The State commission was set up following outrage at the death of Gary Douche in Mountjoy Prison at the hands of Stephen Egan in Aug 2006. The probe has continued despite its chairwoman, Gráinne McMorrow SC, not being paid by the Department of Justice for three years, between Jan 2010 and Jan 2013.
Ms McMorrow got an interim, partial payment in January, but is still owed the bulk of her salary and has not been paid since.
“We will have the report wrapped up and delivered to the minister by the end of the year,” Ms McMorrow told the Irish Examiner.
The inquiry was established in 2007 but has been beset by delays, including difficulties accessing information from parties and Egan’s trial and appeal, which ended in Oct 2010.
Ms McMorrow said she completed a draft report of 500 pages in Mar 2012, copies of which were sent to all relevant people. “New evidence came to light which had to be resolved, as it conflicted with other evidence and we had to hold new hearings,” she said.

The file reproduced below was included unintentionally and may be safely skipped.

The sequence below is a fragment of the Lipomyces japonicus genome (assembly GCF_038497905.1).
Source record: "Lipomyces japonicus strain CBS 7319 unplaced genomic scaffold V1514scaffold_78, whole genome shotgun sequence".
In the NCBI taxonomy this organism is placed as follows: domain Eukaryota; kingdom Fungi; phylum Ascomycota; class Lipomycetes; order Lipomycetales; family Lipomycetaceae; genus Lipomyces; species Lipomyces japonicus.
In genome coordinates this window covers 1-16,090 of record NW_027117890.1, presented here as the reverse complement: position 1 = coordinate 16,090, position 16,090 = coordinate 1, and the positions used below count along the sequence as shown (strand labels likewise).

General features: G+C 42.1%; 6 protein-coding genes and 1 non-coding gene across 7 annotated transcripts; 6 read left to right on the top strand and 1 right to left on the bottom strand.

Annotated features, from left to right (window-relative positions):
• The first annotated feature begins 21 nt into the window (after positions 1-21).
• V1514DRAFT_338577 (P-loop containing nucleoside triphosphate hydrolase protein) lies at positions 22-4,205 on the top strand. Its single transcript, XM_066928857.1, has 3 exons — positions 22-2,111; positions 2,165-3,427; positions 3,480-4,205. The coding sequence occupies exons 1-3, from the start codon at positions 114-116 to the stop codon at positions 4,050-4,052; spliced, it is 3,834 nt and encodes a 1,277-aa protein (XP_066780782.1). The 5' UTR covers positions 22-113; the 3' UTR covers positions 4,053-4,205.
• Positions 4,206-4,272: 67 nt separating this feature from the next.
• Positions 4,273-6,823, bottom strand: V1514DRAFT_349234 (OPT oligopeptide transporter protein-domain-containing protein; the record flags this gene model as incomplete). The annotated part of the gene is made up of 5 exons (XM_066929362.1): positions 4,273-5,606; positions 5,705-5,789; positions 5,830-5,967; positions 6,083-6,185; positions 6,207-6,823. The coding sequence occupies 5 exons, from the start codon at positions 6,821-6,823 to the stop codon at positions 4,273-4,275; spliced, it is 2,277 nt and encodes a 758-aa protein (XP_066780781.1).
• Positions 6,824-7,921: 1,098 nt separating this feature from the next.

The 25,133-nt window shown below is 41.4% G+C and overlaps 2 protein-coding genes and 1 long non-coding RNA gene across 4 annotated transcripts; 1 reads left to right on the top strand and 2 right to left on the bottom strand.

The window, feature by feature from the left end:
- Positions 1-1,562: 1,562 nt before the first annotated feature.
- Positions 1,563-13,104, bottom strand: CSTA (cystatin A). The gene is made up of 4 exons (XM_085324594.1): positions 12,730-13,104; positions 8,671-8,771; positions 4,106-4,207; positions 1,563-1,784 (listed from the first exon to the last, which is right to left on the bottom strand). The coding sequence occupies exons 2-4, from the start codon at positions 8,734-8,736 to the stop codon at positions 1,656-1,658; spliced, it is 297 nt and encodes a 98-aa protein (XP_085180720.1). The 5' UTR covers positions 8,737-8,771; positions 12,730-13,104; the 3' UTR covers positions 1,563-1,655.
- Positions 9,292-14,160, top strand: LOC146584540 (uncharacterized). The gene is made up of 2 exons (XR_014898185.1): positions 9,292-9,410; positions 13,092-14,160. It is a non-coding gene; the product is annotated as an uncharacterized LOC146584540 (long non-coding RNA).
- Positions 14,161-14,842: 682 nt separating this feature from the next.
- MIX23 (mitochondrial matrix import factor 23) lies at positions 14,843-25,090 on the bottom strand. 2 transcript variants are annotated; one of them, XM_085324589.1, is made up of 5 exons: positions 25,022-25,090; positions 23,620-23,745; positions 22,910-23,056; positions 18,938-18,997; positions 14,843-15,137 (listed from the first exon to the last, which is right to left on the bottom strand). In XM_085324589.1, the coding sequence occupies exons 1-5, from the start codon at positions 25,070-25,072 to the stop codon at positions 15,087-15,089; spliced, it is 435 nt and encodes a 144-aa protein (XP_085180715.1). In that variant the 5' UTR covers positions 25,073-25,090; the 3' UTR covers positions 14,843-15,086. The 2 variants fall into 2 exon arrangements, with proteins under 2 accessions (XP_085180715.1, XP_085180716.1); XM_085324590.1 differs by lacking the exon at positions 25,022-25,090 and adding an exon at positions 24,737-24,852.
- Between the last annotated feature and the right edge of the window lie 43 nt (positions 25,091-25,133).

“The commission had sought this information and this evidence as far back as 2007, 2008 and 2009, but was not delivered until last year.”
Under Commission of Inquiry legislation Ms McMorrow is obliged to consult relevant people when changes are made to her report. This substantially delayed the inquiry.
Egan punched and stamped Mr Douche to death in a packed cell in Mountjoy, before rubbing excrement on his face.
Liam Herrick of the Irish Penal Reform Trust said the delay in the investigation was a “matter of grave concern” and responsibility for resourcing the inquiry “lay solely with the Government”.
“We’ve always had confidence in Gráinne McMorrow,” said Mr Herrick. “She has taken a very thorough approach and has gone to great lengths to involve the family.”
The Department of Justice refused to comment.